The Pound has today jumped to a two-week high, as Chancellor Kwasi Kwarteng prepares to bring forward the publication of his debt-reduction plans.
It now stands at 1.141 against the US dollar – having rallied 0.8 per cent this morning.
The Pound had fallen to $1.0327 – a historic low – following the Chancellor’s tax-cutting mini budget last week.
But it has since rallied and is now as high as it was on September 21. The Pound remains down on earlier in the year, having been around $1.326 in April.
The Pound is also up slightly on the Euro this morning. One pound is worth around 1.1540 Euro today – up 0.2 per cent.
And UK stock markets also showed encouraging signs, with the FTSE 100 up 1.4 per cent and the domestically oriented FTSE 250 up 1.3 per cent.
It comes as the Chancellor is set to bring forward the publication of his medium-term fiscal plan to bring down public debt to later this month, according to the Financial Times.
The event will now take place before the next meeting of the Bank of England to consider interest rates – following intense pressure from MPs and economists.
Earlier, Mr Kwarteng said he was dropping his plan to scrap the top rate of income tax, which had caused an uproar including among some lawmakers within his own Conservative Party and helped trigger turmoil in financial markets.
He had previously said he would deliver his fiscal statement on November 23.
But in a speech to the ruling Conservative party conference said he would publish more details ‘shortly’ of his plans for cutting debt alongside full forecasts from Britain’s independent fiscal watchdog, the Office for Budget Responsibility (OBR).
A government source told Reuters the ‘OBR can move quicker, so can we’.
Commenting on the Chancellor’s plan to bring forward publication of the fiscal plan, the chair of the Treasury Committee Mel Stride said the move would ‘calm the markets’ and help ‘reduce the upward pressure on interest rates’.
It comes as Liz Truss is facing a Cabinet revolt on plans to cut benefits to balance the books.
The PM is set to defy dozens of Tory MPs by uprating benefits in line with earnings rather than inflation next year, meaning a real-terms cut.
She will argue it would be unfair to go beyond what workers are receiving, and the move will save the government around £7billion.
But speaking to Times Radio, Commons leader Penny Mordaunt – who fought Ms Truss for the leadership this summer – said it ‘makes sense’ to increase benefits in line with inflation. She said: ‘We want to make sure that people are looked after and that people can pay their bills.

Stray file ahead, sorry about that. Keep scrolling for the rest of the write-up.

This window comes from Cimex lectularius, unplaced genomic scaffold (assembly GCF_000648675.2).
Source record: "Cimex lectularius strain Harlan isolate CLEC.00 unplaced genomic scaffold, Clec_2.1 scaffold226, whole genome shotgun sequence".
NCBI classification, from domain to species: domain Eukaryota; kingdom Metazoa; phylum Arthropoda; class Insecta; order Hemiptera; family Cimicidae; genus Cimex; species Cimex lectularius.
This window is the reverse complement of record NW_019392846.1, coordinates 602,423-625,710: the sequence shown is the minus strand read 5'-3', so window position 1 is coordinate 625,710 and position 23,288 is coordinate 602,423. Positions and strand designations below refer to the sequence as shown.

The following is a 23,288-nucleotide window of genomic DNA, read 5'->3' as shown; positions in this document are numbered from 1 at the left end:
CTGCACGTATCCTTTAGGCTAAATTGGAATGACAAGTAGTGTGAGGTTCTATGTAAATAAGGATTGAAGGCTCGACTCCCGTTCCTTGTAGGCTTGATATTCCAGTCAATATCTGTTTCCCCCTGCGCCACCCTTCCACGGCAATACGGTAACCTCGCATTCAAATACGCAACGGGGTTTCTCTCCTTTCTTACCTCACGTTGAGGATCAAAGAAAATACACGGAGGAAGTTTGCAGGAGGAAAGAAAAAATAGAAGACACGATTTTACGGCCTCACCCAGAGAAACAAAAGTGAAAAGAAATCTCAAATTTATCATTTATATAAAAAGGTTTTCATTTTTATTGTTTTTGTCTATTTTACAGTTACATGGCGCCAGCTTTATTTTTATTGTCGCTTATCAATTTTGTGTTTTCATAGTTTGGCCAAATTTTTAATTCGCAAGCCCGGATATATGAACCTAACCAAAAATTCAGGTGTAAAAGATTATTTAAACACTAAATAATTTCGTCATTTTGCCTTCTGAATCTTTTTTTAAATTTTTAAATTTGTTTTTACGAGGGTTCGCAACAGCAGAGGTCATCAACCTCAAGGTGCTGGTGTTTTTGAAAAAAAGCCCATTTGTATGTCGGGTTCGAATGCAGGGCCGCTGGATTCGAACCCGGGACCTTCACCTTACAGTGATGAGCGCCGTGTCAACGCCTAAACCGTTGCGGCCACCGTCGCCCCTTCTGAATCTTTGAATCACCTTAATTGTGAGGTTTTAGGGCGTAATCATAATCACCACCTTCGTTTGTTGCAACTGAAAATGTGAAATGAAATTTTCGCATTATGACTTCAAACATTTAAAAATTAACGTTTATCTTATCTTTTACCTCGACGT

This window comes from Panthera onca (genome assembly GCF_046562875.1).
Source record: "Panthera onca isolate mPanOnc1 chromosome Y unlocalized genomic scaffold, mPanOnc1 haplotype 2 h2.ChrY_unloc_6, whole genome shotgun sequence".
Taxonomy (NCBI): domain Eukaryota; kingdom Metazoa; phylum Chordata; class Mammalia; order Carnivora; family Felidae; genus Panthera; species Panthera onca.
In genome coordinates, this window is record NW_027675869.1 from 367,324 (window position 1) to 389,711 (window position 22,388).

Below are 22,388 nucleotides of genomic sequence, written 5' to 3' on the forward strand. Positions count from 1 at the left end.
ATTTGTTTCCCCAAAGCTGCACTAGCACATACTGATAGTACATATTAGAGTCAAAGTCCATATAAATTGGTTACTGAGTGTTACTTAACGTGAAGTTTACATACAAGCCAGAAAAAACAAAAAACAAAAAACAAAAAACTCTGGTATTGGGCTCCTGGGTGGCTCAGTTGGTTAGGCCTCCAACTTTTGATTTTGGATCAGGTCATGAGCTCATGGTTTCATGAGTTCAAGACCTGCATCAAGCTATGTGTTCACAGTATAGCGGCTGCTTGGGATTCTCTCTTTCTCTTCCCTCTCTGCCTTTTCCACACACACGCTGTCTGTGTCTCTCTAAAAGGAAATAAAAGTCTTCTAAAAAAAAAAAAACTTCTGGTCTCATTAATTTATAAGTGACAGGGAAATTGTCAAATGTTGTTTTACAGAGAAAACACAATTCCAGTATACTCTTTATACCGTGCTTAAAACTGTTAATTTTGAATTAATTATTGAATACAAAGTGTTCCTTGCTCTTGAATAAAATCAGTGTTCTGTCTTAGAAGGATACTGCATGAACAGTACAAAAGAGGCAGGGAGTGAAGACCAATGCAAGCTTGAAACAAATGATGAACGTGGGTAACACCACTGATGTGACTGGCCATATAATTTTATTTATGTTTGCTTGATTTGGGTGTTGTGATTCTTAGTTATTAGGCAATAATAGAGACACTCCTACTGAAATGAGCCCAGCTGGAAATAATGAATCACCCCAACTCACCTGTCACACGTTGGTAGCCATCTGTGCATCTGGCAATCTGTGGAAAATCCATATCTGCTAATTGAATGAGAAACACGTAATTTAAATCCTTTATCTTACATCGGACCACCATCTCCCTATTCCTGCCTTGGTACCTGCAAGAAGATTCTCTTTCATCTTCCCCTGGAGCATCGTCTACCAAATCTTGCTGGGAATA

‘We are not about trying to help people with one hand and take away with another.’
One Cabinet minister told MailOnline: ‘Who has been briefing this stuff? Are we really going to do it? I can’t see how it is possibly going to happen.
‘I am a fiscal hawk but even I don’t think you can keep benefits down. We’ve had enough of a row over the top rate of tax – benefits would be even worse.’
Work and Pensions Secretary Chloe Smith is also thought to have significant doubts over the plans.
‘We know that people are struggling with some of the costs that are rising,’ she told conference yesterday.
‘That’s why protecting the most vulnerable is a vital priority for me and this government.’
The scale of opposition will raise fears that the premier could be forced into another U-turn, further hammering her reputation for decisiveness.
The crash in the markets has sparked a Tory plunge in the polls, with the most recent showing an eye-watering 28-point lead for Labour.
The volte face comes on top of the dramatic shift on the top rate of tax, which is staying despite both Ms Truss and Ms Kwarteng staunchly insisting it would be abolished until yesterday.
In interviews broadcast this morning, but pre-recorded on Sunday, Ms Truss said: ‘We are going to have to make decisions about how we bring down debt as a proportion of GDP in the medium term.
‘I am very committed to supporting the most vulnerable; in fact, in addition to the energy price guarantee we’re also providing an extra £1,200 to the poorest households.
‘So we have to look at these issues in the round, we have to be fiscally responsible.’
Source: The Daily Mail